However, the quick release does have its flaws. There are certain types of bikes for which this system isn’t ideal.
Thankfully, there’s a great alternative.
The thru axle is a wheel attachment system favored by many due to the secure ride it offers. But what are the key differences between the thru axle and the quick release?
In this article, we’ll explain everything you need to know about these wheel attachment systems. We’ll be exploring these key points:
- What Is A Thru Axle?
- What Is A Quick Release?
- How To Identify A Thru Axle Vs Quick Release Skewer
- 4 Key Differences Between A Thru Axle And A Quick Release
- What Types Of Bikes Are Better Suited To Each System?
- Thru Axle Vs Quick Release: Is A Thru Axle Better?
Let’s dive into it!
What Is A Thru Axle?
The thru axle was developed in response to flaws with the quick release mechanism.
For off-roaders and downhillers, quick-release bike mechanisms sometimes caused problems, with wheels popping out and skewers snapping in rough riding conditions.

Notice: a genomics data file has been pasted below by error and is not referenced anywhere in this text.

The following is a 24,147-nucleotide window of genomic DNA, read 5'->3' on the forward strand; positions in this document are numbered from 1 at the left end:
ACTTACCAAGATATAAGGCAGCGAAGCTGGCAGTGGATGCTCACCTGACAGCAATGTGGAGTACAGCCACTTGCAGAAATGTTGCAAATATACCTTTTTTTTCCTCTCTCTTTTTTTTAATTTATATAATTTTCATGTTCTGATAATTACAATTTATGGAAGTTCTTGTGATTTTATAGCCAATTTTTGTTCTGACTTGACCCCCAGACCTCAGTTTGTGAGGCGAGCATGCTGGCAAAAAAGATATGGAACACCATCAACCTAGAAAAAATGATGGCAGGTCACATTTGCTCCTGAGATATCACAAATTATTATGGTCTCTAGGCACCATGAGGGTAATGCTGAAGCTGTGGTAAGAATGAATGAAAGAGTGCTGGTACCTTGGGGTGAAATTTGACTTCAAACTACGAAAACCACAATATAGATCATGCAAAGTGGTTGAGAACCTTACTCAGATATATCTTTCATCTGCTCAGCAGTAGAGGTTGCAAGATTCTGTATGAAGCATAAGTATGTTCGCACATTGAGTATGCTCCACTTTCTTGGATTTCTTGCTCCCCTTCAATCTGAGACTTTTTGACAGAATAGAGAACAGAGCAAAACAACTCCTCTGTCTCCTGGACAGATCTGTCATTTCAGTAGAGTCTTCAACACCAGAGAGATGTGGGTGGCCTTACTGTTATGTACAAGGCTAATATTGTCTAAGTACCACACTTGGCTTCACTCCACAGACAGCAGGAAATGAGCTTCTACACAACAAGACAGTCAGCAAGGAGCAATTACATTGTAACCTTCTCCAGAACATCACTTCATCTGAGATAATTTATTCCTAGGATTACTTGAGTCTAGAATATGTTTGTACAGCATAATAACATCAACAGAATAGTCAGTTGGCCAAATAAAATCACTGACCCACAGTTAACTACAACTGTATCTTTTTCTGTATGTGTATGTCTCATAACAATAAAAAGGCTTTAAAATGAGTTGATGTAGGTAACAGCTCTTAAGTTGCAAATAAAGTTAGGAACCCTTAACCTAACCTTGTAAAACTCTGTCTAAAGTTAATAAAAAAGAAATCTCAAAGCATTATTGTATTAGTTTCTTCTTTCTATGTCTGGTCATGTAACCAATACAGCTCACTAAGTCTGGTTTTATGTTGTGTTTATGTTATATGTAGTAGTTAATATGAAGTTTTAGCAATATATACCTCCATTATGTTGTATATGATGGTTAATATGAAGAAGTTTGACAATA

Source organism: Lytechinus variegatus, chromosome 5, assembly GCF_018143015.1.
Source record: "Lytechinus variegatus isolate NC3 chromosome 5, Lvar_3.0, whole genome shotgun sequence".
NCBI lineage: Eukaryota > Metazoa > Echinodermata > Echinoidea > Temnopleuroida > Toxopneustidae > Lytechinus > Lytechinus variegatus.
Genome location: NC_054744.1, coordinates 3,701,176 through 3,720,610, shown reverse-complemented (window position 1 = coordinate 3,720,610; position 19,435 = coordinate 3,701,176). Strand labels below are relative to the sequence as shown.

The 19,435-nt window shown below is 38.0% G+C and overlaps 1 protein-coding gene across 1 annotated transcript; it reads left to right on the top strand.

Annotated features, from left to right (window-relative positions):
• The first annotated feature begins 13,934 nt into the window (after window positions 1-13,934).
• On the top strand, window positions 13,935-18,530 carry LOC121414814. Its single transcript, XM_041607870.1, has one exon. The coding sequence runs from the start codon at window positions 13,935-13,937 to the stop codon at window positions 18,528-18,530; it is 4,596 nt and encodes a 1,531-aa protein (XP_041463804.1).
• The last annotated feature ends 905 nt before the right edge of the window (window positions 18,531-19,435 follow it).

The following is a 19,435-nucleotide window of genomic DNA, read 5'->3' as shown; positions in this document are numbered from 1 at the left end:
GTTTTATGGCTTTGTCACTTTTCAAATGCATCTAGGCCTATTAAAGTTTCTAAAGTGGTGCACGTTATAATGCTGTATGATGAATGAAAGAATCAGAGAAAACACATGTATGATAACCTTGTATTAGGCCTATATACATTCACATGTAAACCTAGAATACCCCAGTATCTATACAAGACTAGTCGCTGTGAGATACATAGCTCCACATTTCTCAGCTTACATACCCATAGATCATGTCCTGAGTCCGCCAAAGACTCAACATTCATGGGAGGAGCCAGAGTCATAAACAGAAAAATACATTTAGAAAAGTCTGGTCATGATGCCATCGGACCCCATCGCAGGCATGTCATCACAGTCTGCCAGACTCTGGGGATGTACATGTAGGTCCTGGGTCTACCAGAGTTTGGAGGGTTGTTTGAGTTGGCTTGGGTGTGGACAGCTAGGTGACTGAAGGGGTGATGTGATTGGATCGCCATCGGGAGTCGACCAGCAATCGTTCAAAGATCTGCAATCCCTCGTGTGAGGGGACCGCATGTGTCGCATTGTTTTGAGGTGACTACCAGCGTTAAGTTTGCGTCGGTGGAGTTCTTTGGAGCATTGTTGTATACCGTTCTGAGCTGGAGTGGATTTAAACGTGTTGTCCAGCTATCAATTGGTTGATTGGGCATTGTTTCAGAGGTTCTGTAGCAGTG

For this reason, manufacturers decided to do away with the U-shaped fork dropouts of the quick release bike wheel, and instead bring in circular dropout holes that provide more security.
A thru-axle is also beefier, and the fact that it threads directly through the fork holes and wheel hub makes it basically impossible for the wheel to detach.
Sounds good, right?
These features have allowed the thru axle system to take the bike manufacturing industry by storm. With the thicker axle bolted directly onto the bike, most people consider this mechanism to be safer and more secure.
However, while the thru axle is certainly on the rise, it’s a long way away from wiping out the quick release.
Tons of people still opt for the quick release system. Let’s take a more detailed look into what this mechanism looks like and why it became popular in the first place.
What Is A Quick Release?
Most modern bikes are fitted with a quick release mechanism.